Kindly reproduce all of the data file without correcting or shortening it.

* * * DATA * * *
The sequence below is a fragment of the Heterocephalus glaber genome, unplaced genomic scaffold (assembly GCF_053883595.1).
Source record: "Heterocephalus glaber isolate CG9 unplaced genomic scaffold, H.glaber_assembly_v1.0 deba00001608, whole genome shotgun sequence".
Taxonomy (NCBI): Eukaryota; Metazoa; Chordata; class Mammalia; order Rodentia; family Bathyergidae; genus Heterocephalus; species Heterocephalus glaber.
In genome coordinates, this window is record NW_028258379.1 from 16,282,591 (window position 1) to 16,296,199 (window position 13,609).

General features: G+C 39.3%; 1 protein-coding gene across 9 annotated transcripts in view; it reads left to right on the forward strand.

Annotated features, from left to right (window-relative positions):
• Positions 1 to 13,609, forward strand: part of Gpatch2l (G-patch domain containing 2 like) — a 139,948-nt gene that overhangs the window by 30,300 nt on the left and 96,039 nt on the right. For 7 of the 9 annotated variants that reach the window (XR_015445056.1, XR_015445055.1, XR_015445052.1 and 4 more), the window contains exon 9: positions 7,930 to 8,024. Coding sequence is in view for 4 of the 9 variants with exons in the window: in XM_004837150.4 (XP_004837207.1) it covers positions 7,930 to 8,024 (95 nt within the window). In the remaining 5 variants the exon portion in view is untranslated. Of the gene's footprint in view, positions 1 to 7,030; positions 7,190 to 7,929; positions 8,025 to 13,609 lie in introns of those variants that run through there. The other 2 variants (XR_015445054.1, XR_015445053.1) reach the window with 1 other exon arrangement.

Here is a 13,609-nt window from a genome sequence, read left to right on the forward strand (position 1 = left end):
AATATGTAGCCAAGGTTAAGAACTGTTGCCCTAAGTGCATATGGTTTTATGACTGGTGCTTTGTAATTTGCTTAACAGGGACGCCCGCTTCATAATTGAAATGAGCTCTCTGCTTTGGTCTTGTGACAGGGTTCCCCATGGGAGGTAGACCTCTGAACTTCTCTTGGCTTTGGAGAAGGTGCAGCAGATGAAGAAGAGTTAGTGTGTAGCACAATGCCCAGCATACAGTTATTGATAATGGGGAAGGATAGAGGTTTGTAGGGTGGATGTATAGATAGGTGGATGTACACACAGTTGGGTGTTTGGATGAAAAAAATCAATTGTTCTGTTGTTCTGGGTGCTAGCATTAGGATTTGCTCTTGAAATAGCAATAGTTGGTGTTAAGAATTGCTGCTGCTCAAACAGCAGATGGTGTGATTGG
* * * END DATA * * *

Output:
The sequence below is a fragment of the Heterocephalus glaber genome, unplaced genomic scaffold (assembly GCF_053883595.1).
Source record: "Heterocephalus glaber isolate CG9 unplaced genomic scaffold, H.glaber_assembly_v1.0 deba00001608, whole genome shotgun sequence".
Taxonomy (NCBI): Eukaryota; Metazoa; Chordata; class Mammalia; order Rodentia; family Bathyergidae; genus Heterocephalus; species Heterocephalus glaber.
In genome coordinates, this window is record NW_028258379.1 from 16,282,591 (window position 1) to 16,296,199 (window position 13,609).

General features: G+C 39.3%; 1 protein-coding gene across 9 annotated transcripts in view; it reads left to right on the forward strand.

Annotated features, from left to right (window-relative positions):
• Positions 1 to 13,609, forward strand: part of Gpatch2l (G-patch domain containing 2 like) — a 139,948-nt gene that overhangs the window by 30,300 nt on the left and 96,039 nt on the right. For 7 of the 9 annotated variants that reach the window (XR_015445056.1, XR_015445055.1, XR_015445052.1 and 4 more), the window contains exon 9: positions 7,930 to 8,024. Coding sequence is in view for 4 of the 9 variants with exons in the window: in XM_004837150.4 (XP_004837207.1) it covers positions 7,930 to 8,024 (95 nt within the window). In the remaining 5 variants the exon portion in view is untranslated. Of the gene's footprint in view, positions 1 to 7,030; positions 7,190 to 7,929; positions 8,025 to 13,609 lie in introns of those variants that run through there. The other 2 variants (XR_015445054.1, XR_015445053.1) reach the window with 1 other exon arrangement.

Here is a 13,609-nt window from a genome sequence, read left to right on the forward strand (position 1 = left end):
AATATGTAGCCAAGGTTAAGAACTGTTGCCCTAAGTGCATATGGTTTTATGACTGGTGCTTTGTAATTTGCTTAACAGGGACGCCCGCTTCATAATTGAAATGAGCTCTCTGCTTTGGTCTTGTGACAGGGTTCCCCATGGGAGGTAGACCTCTGAACTTCTCTTGGCTTTGGAGAAGGTGCAGCAGATGAAGAAGAGTTAGTGTGTAGCACAATGCCCAGCATACAGTTATTGATAATGGGGAAGGATAGAGGTTTGTAGGGTGGATGTATAGATAGGTGGATGTACACACAGTTGGGTGTTTGGATGAAAAAAATCAATTGTTCTGTTGTTCTGGGTGCTAGCATTAGGATTTGCTCTTGAAATAGCAATAGTTGGTGTTAAGAATTGCTGCTGCTCAAACAGCAGATGGTGTGATTGG